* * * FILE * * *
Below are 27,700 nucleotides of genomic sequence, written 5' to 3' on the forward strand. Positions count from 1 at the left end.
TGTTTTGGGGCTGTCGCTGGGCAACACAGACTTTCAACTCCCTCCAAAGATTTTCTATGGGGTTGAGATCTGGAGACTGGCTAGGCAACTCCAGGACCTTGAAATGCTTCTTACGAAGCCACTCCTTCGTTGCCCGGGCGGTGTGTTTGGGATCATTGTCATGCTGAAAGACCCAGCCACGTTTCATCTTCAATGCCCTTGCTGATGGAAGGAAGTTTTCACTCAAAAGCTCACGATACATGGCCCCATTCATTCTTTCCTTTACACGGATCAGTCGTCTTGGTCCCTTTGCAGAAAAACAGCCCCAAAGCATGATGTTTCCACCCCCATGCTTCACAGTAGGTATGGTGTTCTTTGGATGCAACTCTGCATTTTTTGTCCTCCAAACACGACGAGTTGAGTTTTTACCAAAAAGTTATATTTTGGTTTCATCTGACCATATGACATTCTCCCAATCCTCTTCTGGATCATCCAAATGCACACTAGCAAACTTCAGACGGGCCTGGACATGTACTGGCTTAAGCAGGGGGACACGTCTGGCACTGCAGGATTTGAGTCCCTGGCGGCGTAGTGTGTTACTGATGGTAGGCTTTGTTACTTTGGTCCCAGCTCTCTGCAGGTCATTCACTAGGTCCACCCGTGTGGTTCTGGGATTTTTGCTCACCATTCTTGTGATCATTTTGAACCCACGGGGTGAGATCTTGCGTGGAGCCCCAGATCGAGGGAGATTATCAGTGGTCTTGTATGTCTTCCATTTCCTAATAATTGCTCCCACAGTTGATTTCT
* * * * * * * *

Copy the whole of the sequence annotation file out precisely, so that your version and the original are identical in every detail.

Below are 27,700 nucleotides of genomic sequence, written 5' to 3' on the forward strand. Positions count from 1 at the left end.
TGTTTTGGGGCTGTCGCTGGGCAACACAGACTTTCAACTCCCTCCAAAGATTTTCTATGGGGTTGAGATCTGGAGACTGGCTAGGCAACTCCAGGACCTTGAAATGCTTCTTACGAAGCCACTCCTTCGTTGCCCGGGCGGTGTGTTTGGGATCATTGTCATGCTGAAAGACCCAGCCACGTTTCATCTTCAATGCCCTTGCTGATGGAAGGAAGTTTTCACTCAAAAGCTCACGATACATGGCCCCATTCATTCTTTCCTTTACACGGATCAGTCGTCTTGGTCCCTTTGCAGAAAAACAGCCCCAAAGCATGATGTTTCCACCCCCATGCTTCACAGTAGGTATGGTGTTCTTTGGATGCAACTCTGCATTTTTTGTCCTCCAAACACGACGAGTTGAGTTTTTACCAAAAAGTTATATTTTGGTTTCATCTGACCATATGACATTCTCCCAATCCTCTTCTGGATCATCCAAATGCACACTAGCAAACTTCAGACGGGCCTGGACATGTACTGGCTTAAGCAGGGGGACACGTCTGGCACTGCAGGATTTGAGTCCCTGGCGGCGTAGTGTGTTACTGATGGTAGGCTTTGTTACTTTGGTCCCAGCTCTCTGCAGGTCATTCACTAGGTCCACCCGTGTGGTTCTGGGATTTTTGCTCACCATTCTTGTGATCATTTTGAACCCACGGGGTGAGATCTTGCGTGGAGCCCCAGATCGAGGGAGATTATCAGTGGTCTTGTATGTCTTCCATTTCCTAATAATTGCTCCCACAGTTGATTTCT